This material must not be used for commercial purposes, or in any hospital or medical facility. Failure to comply may result in legal action.
Healthy Snacks For Athletes
WHAT YOU NEED TO KNOW:
Why are healthy snacks important?
Athletes and active people need more calories and nutrients than people who do not exercise regularly. Nutrients include carbohydrates, protein, fat, vitamins, and minerals. Healthy snacks can provide these extra calories and nutrients you need. Eating a healthy snack before exercise will give you energy. Eating a healthy snack right after exercise can keep you from overeating during mealtime.
What snacks should I avoid?
Avoid snacks that are high in fat and sugar. Some examples are doughnuts, cookies, potato chips, candy bars, and sodas. These foods are low in healthy nutrients. They may not give you the energy you need to perform well during exercise and sports competitions.
What kind of snacks should I eat?
Eat snacks that are fast, easy, and healthy. You will have to plan these snacks ahead of time and have them available when you need them. This will make it easier for you to fit in healthy snacks during a busy schedule. Choose snacks from all the food groups to get a variety of nutrients throughout the day.
- Apple or banana slices and peanut butter
- Whole-grain crackers and cheese
- Carrot and celery sticks with dressing
- Cottage cheese or yogurt with fresh or canned fruit
- Energy bars, breakfast bars, or granola bars.
- Crackers and hummus (garbanzo bean dip)
- Trail mix with nuts and dried fruit
- Whole-grain bread or bagel sandwich (with peanut butter, turkey, lean roast beef, or tuna)
What are some other tips for eating healthy snacks?
- Some snacks will need to be kept in a refrigerator or in a cooler with ice so they will not spoil. Make sure these foods are not at room temperature for more than 2 hours. After 2 hours, bacteria can grow in these foods, which can make you sick. Food that should be kept cold includes milk and dairy products, such as cottage cheese and yogurt. It also includes salads or sandwiches made with meat, fish, or poultry.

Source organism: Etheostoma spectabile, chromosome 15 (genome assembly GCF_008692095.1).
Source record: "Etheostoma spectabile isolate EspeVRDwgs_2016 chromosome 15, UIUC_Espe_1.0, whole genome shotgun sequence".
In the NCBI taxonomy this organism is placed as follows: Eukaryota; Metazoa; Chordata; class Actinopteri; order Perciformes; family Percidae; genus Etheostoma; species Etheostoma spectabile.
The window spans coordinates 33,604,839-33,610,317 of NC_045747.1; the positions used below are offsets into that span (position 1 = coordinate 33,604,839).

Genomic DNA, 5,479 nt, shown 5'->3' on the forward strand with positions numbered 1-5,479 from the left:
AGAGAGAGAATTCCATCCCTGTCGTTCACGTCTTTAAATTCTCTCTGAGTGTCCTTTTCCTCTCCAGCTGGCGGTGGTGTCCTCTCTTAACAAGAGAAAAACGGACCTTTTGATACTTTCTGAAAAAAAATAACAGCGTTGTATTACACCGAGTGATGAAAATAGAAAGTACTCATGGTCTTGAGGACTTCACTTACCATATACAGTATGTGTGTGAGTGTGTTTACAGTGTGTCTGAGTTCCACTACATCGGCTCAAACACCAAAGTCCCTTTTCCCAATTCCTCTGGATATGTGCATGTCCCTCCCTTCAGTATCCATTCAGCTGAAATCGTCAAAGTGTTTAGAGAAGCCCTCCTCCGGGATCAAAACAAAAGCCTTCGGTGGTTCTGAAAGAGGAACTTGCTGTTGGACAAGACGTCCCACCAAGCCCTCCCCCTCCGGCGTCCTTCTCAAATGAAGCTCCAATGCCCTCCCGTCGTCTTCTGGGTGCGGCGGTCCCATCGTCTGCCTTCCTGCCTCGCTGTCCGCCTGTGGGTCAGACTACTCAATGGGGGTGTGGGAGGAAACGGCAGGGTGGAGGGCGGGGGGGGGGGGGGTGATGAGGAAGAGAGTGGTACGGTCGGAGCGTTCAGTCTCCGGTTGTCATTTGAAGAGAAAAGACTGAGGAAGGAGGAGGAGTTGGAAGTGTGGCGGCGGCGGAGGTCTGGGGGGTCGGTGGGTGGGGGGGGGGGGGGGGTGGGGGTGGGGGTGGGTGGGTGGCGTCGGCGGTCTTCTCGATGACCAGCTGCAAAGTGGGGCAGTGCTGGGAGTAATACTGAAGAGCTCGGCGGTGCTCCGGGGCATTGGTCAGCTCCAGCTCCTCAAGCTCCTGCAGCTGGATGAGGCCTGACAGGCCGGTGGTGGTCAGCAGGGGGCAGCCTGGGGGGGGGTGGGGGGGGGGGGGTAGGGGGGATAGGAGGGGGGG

- If you are trying to control your weight, eat a snack before you get too hungry. This will keep you from eating too much later in the day. Ask your dietitian how many calories you should have each day. Your dietitian can help you choose snacks that will help you get the right amount of calories.
What snacks should I eat right before a sports competition?
- The snack you should choose before a competition depends on how long you will be exercising. For competitions that last longer than 1 hour, choose carbohydrates that your body digests slowly. Some examples are yogurt, bananas, oatmeal with milk, apples, and energy bars. If you will be exercising for less than 1 hour, choose carbohydrates that your body digests quickly. Some of these foods include crackers, bread, and english muffins.
- Eat snacks 1 hour before a competition to prevent hunger and low blood sugar. A drop in blood sugar can make you feel lightheaded and tired. Eat 1 gram of carbohydrate for each kilogram of your body weight. To figure out your weight in kilograms, divide your weight in pounds by 2.2. If you weigh 70 kilograms, you should eat 70 grams of carbohydrates.
- Avoid foods high in fat, sugar, or fiber before you exercise. High-fat foods take longer to digest and may cause stomach discomfort. High-sugar foods may cause your blood sugar to drop quickly during exercise. High-fiber foods, such as whole grain breads and cereals, may cause gas and stomach discomfort.
- Eat snack foods that you are used to eating. It is best not to try a new food before a sports competition. Each person digests food differently. Certain foods may cause stomach cramping, gas, or diarrhea. This may cause you to slow down or even stop the competition. Try new snack foods on a different day.
Care AgreementYou have the right to help plan your care. Discuss treatment options with your caregivers to decide what care you want to receive. You always have the right to refuse treatment. The above information is an educational aid only. It is not intended as medical advice for individual conditions or treatments. Talk to your doctor, nurse or pharmacist before following any medical regimen to see if it is safe and effective for you.
© 2016 Truven Health Analytics Inc. Information is for End User's use only and may not be sold, redistributed or otherwise used for commercial purposes. All illustrati ons and images included in CareNotes® are the copyrighted property of A.D.A.M., Inc. or Truven Health Analytics.
The above information is an educational aid only. It is not intended as medical advice for individual conditions or treatments. Talk to your doctor, nurse or pharmacist bef ore following any medical regimen to see if it is safe and effective for you.